Bishop Nelson Perez wasted no time in getting down to business just hours after returning from a weeklong bishops’ retreat.
He visited St. Edward High School in Lakewood on Jan. 9 for a tour, to celebrate Mass and to chat with a group of students over lunch. He also was interviewed for a brief spot that will be broadcast during an upcoming prayer segment at the school.
Greeting the bishop as he entered the gym were the popular St. Edward Trash Talkers, a percussion group founded in 2003. Members use various types of trash containers as drums. John Goers, Trash Talkers adviser, told the bishop the group will be performing at several Catholic schools during Catholic Schools Week, which begins on Jan. 27. Bishop Perez encountered the group at last year’s St. Patrick’s Day Parade.
James Kubacki, St. Edward High School president, guided the bishop around campus pointing out some of the highlights of the all-boys’ school, which has an enrollment of about 940.
Kubacki also told the bishop about the St. Andre Scholars Program that St. Edward’s introduced this school year for students with developmental disabilities. The program was named after St. Andre Bessette, a Holy Cross Brother who lived in Montreal, Canada in the latter half of the 19th and early 20th century. He had poor health and no formal education, but embraced his vocation and his ministry of hospitality.
Joining the tour were James Reed, St. Edward’s principal, and Cari White, campus minister.
After the tour, the bishop and his emcee, Deacon Bruce Battista who taught math at St. Edward’s 1979-1984, prepared for Mass. Assisting with the liturgy was Deacon David Stavarz, who assists at St. Raphael Parish in Bay Village as he continues formation for the priesthood. He also works with St. Edward students who are discerning vocations.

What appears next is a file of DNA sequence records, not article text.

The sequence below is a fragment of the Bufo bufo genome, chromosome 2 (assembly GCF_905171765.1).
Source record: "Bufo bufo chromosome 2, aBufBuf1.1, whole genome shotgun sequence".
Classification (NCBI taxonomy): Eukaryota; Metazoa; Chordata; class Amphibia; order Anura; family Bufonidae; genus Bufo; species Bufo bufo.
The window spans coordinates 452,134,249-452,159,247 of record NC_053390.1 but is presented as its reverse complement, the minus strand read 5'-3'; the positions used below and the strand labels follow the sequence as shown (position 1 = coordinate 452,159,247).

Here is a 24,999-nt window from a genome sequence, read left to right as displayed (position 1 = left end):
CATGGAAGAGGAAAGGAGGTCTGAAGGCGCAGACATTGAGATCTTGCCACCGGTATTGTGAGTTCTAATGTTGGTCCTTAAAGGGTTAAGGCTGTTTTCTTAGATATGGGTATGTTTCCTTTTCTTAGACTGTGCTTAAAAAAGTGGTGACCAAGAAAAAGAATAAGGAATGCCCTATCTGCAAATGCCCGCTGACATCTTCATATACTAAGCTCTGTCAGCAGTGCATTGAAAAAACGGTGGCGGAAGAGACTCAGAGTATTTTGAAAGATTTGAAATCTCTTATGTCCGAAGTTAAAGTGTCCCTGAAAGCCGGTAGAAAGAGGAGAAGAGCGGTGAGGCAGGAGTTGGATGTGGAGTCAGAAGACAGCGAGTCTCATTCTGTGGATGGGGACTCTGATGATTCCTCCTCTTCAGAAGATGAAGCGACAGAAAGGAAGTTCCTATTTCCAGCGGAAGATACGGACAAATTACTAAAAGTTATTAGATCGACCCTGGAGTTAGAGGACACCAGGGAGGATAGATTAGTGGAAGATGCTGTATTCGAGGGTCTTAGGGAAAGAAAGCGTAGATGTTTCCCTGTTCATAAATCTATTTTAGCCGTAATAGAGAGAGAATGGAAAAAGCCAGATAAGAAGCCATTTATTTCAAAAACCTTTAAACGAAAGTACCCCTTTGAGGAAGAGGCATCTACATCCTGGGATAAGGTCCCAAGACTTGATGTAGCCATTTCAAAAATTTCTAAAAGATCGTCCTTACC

As he often does, Bishop Perez asked the students what made their school special. Their answers included championships (the school gym is lined with banners from dozens of state sports championships), brotherhood and acceptance. The bishop also took a moment to acknowledge the school faculty.
He also shared thoughts about St. Andre, who developed a reputation for his devotion to small tasks at the school where he was assigned. Among his duties were greeting visitors and tending to their needs. Many reported they were healed after praying with the humble brother, who had a devotion to St. Joseph. He built a small chapel to St. Joseph that later was replaced with a larger oratory. Bishop Perez recalled visiting that church, which is the largest shrine in the world dedicated to St. Joseph.
“St. Andre had a lot of heart and he captured the hearts of many,” the bishop said, noting about a million people came to his funeral. “He was not a bright man, but he did his work with heart. He understood that God often does things that have small beginnings,” he said. “Do not underestimate the power of little things or small acts of kindness,” Bishop Perez said.
May will mark the 30th anniversary of the bishop’s ordination. He recalled having doubts about his vocation about a year before his ordination. After giving a vocation talk at a parish, he said a woman greeted him and kissed his hands.
“She told me, ‘I’ll tell you why you’ll become a priest: because I need you.’” Bishop Perez said he never saw the woman again, but her actions erased the doubts about his vocation. “It was like windshield wipers. It was a small gesture with a powerful result. Do not ever underestimate the power of small gestures,” he said, adding, “God works through them in you.”
After Mass, about 20 students representing grades 9-12 ate lunch with the bishop and had a chance to ask him questions.
One student asked what he saw when he looked in the mirror.
“I don’t see what you see. I just see Nelson,” he said.
Another student asked about his confidence, to which the bishop said he is confident of one thing: “that God’s love is guaranteed.”